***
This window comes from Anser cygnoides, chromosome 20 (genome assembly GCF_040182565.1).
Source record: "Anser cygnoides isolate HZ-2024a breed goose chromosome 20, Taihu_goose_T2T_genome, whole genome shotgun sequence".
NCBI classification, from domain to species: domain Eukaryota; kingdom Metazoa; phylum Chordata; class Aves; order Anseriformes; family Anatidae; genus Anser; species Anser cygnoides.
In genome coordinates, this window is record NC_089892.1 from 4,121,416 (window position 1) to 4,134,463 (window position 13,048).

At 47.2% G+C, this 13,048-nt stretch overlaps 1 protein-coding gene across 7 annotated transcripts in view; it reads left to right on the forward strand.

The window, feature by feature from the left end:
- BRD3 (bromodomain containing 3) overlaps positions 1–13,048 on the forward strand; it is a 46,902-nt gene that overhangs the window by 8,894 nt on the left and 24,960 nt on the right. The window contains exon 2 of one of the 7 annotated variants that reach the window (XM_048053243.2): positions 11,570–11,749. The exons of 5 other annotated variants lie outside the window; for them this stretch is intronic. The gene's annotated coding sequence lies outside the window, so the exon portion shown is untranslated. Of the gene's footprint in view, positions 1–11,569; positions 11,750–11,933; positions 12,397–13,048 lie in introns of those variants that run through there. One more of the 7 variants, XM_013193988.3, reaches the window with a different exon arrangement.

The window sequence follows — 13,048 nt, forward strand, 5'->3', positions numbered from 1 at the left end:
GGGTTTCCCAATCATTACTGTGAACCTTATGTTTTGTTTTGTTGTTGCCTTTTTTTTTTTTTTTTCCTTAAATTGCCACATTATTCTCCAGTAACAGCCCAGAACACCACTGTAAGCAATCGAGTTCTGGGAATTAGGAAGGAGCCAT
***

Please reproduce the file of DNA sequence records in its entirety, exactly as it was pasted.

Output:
This window comes from Anser cygnoides, chromosome 20 (genome assembly GCF_040182565.1).
Source record: "Anser cygnoides isolate HZ-2024a breed goose chromosome 20, Taihu_goose_T2T_genome, whole genome shotgun sequence".
NCBI classification, from domain to species: domain Eukaryota; kingdom Metazoa; phylum Chordata; class Aves; order Anseriformes; family Anatidae; genus Anser; species Anser cygnoides.
In genome coordinates, this window is record NC_089892.1 from 4,121,416 (window position 1) to 4,134,463 (window position 13,048).

At 47.2% G+C, this 13,048-nt stretch overlaps 1 protein-coding gene across 7 annotated transcripts in view; it reads left to right on the forward strand.

The window, feature by feature from the left end:
- BRD3 (bromodomain containing 3) overlaps positions 1–13,048 on the forward strand; it is a 46,902-nt gene that overhangs the window by 8,894 nt on the left and 24,960 nt on the right. The window contains exon 2 of one of the 7 annotated variants that reach the window (XM_048053243.2): positions 11,570–11,749. The exons of 5 other annotated variants lie outside the window; for them this stretch is intronic. The gene's annotated coding sequence lies outside the window, so the exon portion shown is untranslated. Of the gene's footprint in view, positions 1–11,569; positions 11,750–11,933; positions 12,397–13,048 lie in introns of those variants that run through there. One more of the 7 variants, XM_013193988.3, reaches the window with a different exon arrangement.

The window sequence follows — 13,048 nt, forward strand, 5'->3', positions numbered from 1 at the left end:
GGGTTTCCCAATCATTACTGTGAACCTTATGTTTTGTTTTGTTGTTGCCTTTTTTTTTTTTTTTTCCTTAAATTGCCACATTATTCTCCAGTAACAGCCCAGAACACCACTGTAAGCAATCGAGTTCTGGGAATTAGGAAGGAGCCAT